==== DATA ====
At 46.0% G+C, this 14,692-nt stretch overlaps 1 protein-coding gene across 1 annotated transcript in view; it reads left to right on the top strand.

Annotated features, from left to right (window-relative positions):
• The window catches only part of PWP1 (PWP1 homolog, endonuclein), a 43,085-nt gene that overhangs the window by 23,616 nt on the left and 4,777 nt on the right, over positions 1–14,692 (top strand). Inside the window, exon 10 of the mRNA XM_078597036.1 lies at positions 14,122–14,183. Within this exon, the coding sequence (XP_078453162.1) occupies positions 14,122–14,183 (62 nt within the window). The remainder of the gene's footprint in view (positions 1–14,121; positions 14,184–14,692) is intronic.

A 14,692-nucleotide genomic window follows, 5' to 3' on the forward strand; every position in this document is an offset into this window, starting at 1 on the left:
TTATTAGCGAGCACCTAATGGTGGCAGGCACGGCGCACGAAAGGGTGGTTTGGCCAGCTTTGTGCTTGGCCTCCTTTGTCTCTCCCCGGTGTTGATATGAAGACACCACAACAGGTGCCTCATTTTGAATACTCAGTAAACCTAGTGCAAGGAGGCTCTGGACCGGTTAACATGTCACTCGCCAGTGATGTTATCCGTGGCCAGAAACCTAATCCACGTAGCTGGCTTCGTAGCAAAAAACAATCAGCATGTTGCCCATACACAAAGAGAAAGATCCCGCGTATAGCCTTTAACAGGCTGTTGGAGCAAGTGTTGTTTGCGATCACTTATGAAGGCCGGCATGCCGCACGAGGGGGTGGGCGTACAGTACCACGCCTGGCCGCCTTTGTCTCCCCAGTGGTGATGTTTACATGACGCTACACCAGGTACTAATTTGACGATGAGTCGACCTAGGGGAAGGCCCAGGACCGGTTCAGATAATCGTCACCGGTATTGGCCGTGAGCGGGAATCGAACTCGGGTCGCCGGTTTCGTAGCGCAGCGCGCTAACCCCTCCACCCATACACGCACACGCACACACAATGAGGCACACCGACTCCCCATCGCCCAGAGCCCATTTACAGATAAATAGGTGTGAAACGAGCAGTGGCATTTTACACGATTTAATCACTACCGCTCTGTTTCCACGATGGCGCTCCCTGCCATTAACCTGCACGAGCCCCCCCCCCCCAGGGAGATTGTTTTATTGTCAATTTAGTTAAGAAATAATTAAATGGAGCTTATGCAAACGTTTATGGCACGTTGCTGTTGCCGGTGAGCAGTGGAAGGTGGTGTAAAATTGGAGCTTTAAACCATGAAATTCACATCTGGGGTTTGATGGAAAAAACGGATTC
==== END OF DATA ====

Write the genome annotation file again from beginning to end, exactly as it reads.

At 46.0% G+C, this 14,692-nt stretch overlaps 1 protein-coding gene across 1 annotated transcript in view; it reads left to right on the top strand.

Annotated features, from left to right (window-relative positions):
• The window catches only part of PWP1 (PWP1 homolog, endonuclein), a 43,085-nt gene that overhangs the window by 23,616 nt on the left and 4,777 nt on the right, over positions 1–14,692 (top strand). Inside the window, exon 10 of the mRNA XM_078597036.1 lies at positions 14,122–14,183. Within this exon, the coding sequence (XP_078453162.1) occupies positions 14,122–14,183 (62 nt within the window). The remainder of the gene's footprint in view (positions 1–14,121; positions 14,184–14,692) is intronic.

A 14,692-nucleotide genomic window follows, 5' to 3' on the forward strand; every position in this document is an offset into this window, starting at 1 on the left:
TTATTAGCGAGCACCTAATGGTGGCAGGCACGGCGCACGAAAGGGTGGTTTGGCCAGCTTTGTGCTTGGCCTCCTTTGTCTCTCCCCGGTGTTGATATGAAGACACCACAACAGGTGCCTCATTTTGAATACTCAGTAAACCTAGTGCAAGGAGGCTCTGGACCGGTTAACATGTCACTCGCCAGTGATGTTATCCGTGGCCAGAAACCTAATCCACGTAGCTGGCTTCGTAGCAAAAAACAATCAGCATGTTGCCCATACACAAAGAGAAAGATCCCGCGTATAGCCTTTAACAGGCTGTTGGAGCAAGTGTTGTTTGCGATCACTTATGAAGGCCGGCATGCCGCACGAGGGGGTGGGCGTACAGTACCACGCCTGGCCGCCTTTGTCTCCCCAGTGGTGATGTTTACATGACGCTACACCAGGTACTAATTTGACGATGAGTCGACCTAGGGGAAGGCCCAGGACCGGTTCAGATAATCGTCACCGGTATTGGCCGTGAGCGGGAATCGAACTCGGGTCGCCGGTTTCGTAGCGCAGCGCGCTAACCCCTCCACCCATACACGCACACGCACACACAATGAGGCACACCGACTCCCCATCGCCCAGAGCCCATTTACAGATAAATAGGTGTGAAACGAGCAGTGGCATTTTACACGATTTAATCACTACCGCTCTGTTTCCACGATGGCGCTCCCTGCCATTAACCTGCACGAGCCCCCCCCCCCCAGGGAGATTGTTTTATTGTCAATTTAGTTAAGAAATAATTAAATGGAGCTTATGCAAACGTTTATGGCACGTTGCTGTTGCCGGTGAGCAGTGGAAGGTGGTGTAAAATTGGAGCTTTAAACCATGAAATTCACATCTGGGGTTTGATGGAAAAAACGGATTC